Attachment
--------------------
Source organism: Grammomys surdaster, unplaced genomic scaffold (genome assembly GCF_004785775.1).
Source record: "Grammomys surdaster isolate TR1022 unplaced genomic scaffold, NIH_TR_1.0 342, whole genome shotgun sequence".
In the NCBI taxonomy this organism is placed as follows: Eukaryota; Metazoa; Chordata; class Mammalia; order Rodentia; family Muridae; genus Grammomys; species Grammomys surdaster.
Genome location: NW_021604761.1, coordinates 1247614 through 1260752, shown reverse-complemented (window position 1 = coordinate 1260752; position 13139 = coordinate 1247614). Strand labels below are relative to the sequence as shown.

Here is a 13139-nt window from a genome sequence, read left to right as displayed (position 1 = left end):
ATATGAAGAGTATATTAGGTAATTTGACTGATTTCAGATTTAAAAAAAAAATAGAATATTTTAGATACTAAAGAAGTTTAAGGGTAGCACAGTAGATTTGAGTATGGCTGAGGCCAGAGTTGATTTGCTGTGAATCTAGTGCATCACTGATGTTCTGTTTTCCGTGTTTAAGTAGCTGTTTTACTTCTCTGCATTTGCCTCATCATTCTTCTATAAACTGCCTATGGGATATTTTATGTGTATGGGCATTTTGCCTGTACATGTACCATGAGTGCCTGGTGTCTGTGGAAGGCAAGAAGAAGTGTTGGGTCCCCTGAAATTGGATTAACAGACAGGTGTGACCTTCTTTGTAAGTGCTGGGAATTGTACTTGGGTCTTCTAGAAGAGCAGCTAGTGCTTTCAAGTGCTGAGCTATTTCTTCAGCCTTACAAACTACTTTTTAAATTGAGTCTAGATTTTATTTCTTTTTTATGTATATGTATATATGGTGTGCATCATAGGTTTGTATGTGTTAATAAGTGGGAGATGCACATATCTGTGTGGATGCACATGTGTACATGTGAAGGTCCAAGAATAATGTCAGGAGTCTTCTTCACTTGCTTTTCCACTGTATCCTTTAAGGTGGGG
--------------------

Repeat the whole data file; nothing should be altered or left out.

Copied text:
Source organism: Grammomys surdaster, unplaced genomic scaffold (genome assembly GCF_004785775.1).
Source record: "Grammomys surdaster isolate TR1022 unplaced genomic scaffold, NIH_TR_1.0 342, whole genome shotgun sequence".
In the NCBI taxonomy this organism is placed as follows: Eukaryota; Metazoa; Chordata; class Mammalia; order Rodentia; family Muridae; genus Grammomys; species Grammomys surdaster.
Genome location: NW_021604761.1, coordinates 1247614 through 1260752, shown reverse-complemented (window position 1 = coordinate 1260752; position 13139 = coordinate 1247614). Strand labels below are relative to the sequence as shown.

Here is a 13139-nt window from a genome sequence, read left to right as displayed (position 1 = left end):
ATATGAAGAGTATATTAGGTAATTTGACTGATTTCAGATTTAAAAAAAAAATAGAATATTTTAGATACTAAAGAAGTTTAAGGGTAGCACAGTAGATTTGAGTATGGCTGAGGCCAGAGTTGATTTGCTGTGAATCTAGTGCATCACTGATGTTCTGTTTTCCGTGTTTAAGTAGCTGTTTTACTTCTCTGCATTTGCCTCATCATTCTTCTATAAACTGCCTATGGGATATTTTATGTGTATGGGCATTTTGCCTGTACATGTACCATGAGTGCCTGGTGTCTGTGGAAGGCAAGAAGAAGTGTTGGGTCCCCTGAAATTGGATTAACAGACAGGTGTGACCTTCTTTGTAAGTGCTGGGAATTGTACTTGGGTCTTCTAGAAGAGCAGCTAGTGCTTTCAAGTGCTGAGCTATTTCTTCAGCCTTACAAACTACTTTTTAAATTGAGTCTAGATTTTATTTCTTTTTTATGTATATGTATATATGGTGTGCATCATAGGTTTGTATGTGTTAATAAGTGGGAGATGCACATATCTGTGTGGATGCACATGTGTACATGTGAAGGTCCAAGAATAATGTCAGGAGTCTTCTTCACTTGCTTTTCCACTGTATCCTTTAAGGTGGGG